Aging Well May 1st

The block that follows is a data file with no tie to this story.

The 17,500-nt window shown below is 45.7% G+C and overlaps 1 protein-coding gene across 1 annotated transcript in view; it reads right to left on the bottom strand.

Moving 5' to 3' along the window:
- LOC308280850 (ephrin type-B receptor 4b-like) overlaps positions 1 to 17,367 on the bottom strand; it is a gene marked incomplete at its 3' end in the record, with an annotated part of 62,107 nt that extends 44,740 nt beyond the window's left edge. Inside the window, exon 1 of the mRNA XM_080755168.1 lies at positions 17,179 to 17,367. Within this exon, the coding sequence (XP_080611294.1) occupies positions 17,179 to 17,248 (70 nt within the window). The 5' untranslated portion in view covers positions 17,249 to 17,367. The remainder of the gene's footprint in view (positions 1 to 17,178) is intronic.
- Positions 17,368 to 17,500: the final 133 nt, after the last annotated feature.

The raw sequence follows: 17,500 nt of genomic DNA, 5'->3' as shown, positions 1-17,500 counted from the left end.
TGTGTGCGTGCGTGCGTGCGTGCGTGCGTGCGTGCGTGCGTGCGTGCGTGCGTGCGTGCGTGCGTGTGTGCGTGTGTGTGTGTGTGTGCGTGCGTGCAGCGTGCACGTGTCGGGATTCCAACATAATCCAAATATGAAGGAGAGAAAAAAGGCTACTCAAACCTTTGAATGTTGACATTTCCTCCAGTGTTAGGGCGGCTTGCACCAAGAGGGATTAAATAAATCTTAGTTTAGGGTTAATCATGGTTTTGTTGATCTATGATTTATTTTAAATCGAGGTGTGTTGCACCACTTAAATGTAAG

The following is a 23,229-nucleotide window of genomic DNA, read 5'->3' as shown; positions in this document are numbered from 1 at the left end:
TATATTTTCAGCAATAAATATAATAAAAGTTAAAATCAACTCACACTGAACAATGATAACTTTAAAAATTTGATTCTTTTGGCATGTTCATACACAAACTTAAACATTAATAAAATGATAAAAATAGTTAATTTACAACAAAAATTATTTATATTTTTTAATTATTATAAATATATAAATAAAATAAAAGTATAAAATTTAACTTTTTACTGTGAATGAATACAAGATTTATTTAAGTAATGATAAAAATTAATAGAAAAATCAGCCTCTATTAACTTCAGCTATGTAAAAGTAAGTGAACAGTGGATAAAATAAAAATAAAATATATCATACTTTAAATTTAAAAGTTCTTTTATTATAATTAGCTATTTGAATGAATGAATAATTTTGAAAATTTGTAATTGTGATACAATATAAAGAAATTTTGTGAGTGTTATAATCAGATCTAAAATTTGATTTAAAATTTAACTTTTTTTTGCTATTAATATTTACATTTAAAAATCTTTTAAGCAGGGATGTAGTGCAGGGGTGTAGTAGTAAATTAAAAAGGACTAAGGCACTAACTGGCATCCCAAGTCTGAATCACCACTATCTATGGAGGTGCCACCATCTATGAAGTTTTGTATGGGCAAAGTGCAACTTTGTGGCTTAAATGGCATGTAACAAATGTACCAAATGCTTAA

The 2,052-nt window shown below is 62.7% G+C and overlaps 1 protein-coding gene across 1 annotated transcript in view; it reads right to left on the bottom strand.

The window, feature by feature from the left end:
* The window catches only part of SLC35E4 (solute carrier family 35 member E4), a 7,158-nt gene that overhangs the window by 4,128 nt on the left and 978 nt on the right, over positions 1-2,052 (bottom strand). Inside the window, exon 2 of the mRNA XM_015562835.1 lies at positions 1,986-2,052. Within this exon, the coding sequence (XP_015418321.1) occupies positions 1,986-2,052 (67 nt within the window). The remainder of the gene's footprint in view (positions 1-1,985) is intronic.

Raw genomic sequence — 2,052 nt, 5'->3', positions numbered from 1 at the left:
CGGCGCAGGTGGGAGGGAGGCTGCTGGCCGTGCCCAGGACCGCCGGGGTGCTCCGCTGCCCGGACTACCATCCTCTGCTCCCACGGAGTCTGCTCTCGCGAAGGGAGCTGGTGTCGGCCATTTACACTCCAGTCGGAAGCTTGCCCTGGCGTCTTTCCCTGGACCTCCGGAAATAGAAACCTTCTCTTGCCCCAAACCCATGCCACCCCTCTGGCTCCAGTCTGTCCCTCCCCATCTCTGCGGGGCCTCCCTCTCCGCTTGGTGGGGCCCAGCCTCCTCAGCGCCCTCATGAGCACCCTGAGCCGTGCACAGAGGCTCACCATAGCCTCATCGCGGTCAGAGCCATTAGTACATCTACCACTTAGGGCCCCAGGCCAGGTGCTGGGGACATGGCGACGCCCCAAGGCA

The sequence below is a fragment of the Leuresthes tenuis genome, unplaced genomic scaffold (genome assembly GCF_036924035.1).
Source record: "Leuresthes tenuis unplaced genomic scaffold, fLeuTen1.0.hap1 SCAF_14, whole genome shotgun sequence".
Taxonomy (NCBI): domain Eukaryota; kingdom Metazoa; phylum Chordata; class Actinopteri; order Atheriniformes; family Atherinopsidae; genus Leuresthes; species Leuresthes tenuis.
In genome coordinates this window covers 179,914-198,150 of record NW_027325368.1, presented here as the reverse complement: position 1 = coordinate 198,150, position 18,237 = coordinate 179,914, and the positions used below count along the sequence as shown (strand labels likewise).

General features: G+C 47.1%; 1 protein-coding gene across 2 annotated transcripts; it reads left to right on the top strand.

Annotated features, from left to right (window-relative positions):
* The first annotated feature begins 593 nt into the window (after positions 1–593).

For many older adults there comes the time, either of their own choosing or at the urging of their children, to move out of their familiar home and downsize to something considered more manageable: an apartment, a retirement community or assisted living. You could think of it as reliving those youthful carefree days of high expectations and excitement. I remember traveling from Indiana to Oregon with everything my wife and I owned in a Volkswagen Van so loaded down it could barely make it up the mountain grades. But forty years later, I am not as energetic or adventurous (but I hope a whole lot wiser) and downsizing now is more a struggle than an adventure. I have read several articles about where to begin: the old cell phones, VHS movies, used clothing, old bills – and how to get rid of stuff: yard sales, non-profit thrift stores, and eBay. But after raising two children in the same house with a quarter century of accumulated stuff, shrink wrapped in memories, my biggest challenge is the emotional difficulty of downsizing. What anyone else would consider junk misses my emotional attachments to many of the things I have kept: the unusable folding chair my dad gave me before I left for college; the first board game I played with my children; picture notes I drew for my daughter to go with her school lunches. When I look at those useless objects or pieces of paper, I experience feelings that I hadn’t felt in years. And I admit – I am afraid if I toss those memory triggers away, I will also be tossing those comforting memories – out of sight and out of mind – forever. And forever is a long, long time. There are other reasons why downsizing is difficult for older adults according to David Ekerdt, professor at the Gerontology Center at the University of Kansas. You may feel what you give away will not be appreciated as much by someone else. Or downsizing may force you to face reality: maybe you aren’t going to read all those books on your library shelves and you aren’t going to learn to play that electric guitar stored in the basement and tour the world with Paul McCartney. When you have to make decisions about what is important to you, you are really defining who you are by what you want to keep. But it has also been found that after downsizing, most folks are glad they did. You are no longer a prisoner of your past and by deciding what you want to keep as Professor Ekerdt states “you are choosing what you are going to be and this can be very gratifying”. And you may find less stuff can mean more happiness. The speaker for the 11:00 Tuesday Lecture on May 8th will be Dan Hammel from the Mid-Columbia Fire and Rescue. Dan will discuss fire safety and prevention including the use and maintenance of smoke alarms. And on the following Tuesday there will be the program “Educate before you Medicate” funded by a grant through YOUTHTHINK discussing how to safely use medications. And don’t forget Saturday is your chance to empty your cabinets of unused and expired prescription or over the counter medications at the local “Drug Take Back Event” held at the Center from 10:00 – 2:00 in concurrence with the local Community Clean-Up day. Who is playing the Center tonight you may ask? It is Andre and the Strawberry Mountain Band for another entertaining evening of music and dance. And next week Martin and Friends will be back to strut their stuff. Doors open at 6, music starts at 7:00, everyone is invited and donations are suggested. The event that an estimated 500 million people watched live on July 21, 1969 was not the lunar landing – which occurred on the 20th – but the first time man walked on the moon. (And the winner of a free Saturday breakfast is Jody Cochenour.) This week’s “Remember When” question is again from Team Trivia Night to be held at the Center on Friday May 18th. What was the promotional name of the classic 1974 boxing match between Muhammad Ali and George Foreman? Email your answer to the, call 541-296-4788 or include it with a George Foreman “Lean Mean Fat-Reducing Grilling Machine”. Well, it has been another week spreading the manure among the dandelions. Until we meet again, keep singing even though you may have forgotten the tune. “Don’t cry because it is over, smile because it happened.” Dr. Seuss

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